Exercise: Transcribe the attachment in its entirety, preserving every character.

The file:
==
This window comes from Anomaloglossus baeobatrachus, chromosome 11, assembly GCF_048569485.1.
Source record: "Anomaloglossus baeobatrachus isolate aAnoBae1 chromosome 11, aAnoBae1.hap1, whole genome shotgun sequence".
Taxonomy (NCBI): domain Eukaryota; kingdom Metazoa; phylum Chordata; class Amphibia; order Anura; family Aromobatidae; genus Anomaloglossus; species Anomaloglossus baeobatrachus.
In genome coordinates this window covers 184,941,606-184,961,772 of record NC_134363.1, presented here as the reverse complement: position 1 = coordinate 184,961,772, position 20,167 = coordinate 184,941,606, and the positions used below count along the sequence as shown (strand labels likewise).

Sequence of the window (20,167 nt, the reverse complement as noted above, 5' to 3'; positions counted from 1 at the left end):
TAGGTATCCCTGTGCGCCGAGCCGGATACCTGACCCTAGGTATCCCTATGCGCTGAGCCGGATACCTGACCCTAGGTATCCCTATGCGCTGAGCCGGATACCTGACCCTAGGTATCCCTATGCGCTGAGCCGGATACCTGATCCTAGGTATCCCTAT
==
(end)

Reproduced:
This window comes from Anomaloglossus baeobatrachus, chromosome 11, assembly GCF_048569485.1.
Source record: "Anomaloglossus baeobatrachus isolate aAnoBae1 chromosome 11, aAnoBae1.hap1, whole genome shotgun sequence".
Taxonomy (NCBI): domain Eukaryota; kingdom Metazoa; phylum Chordata; class Amphibia; order Anura; family Aromobatidae; genus Anomaloglossus; species Anomaloglossus baeobatrachus.
In genome coordinates this window covers 184,941,606-184,961,772 of record NC_134363.1, presented here as the reverse complement: position 1 = coordinate 184,961,772, position 20,167 = coordinate 184,941,606, and the positions used below count along the sequence as shown (strand labels likewise).

Sequence of the window (20,167 nt, the reverse complement as noted above, 5' to 3'; positions counted from 1 at the left end):
TAGGTATCCCTGTGCGCCGAGCCGGATACCTGACCCTAGGTATCCCTATGCGCTGAGCCGGATACCTGACCCTAGGTATCCCTATGCGCTGAGCCGGATACCTGACCCTAGGTATCCCTATGCGCTGAGCCGGATACCTGATCCTAGGTATCCCTAT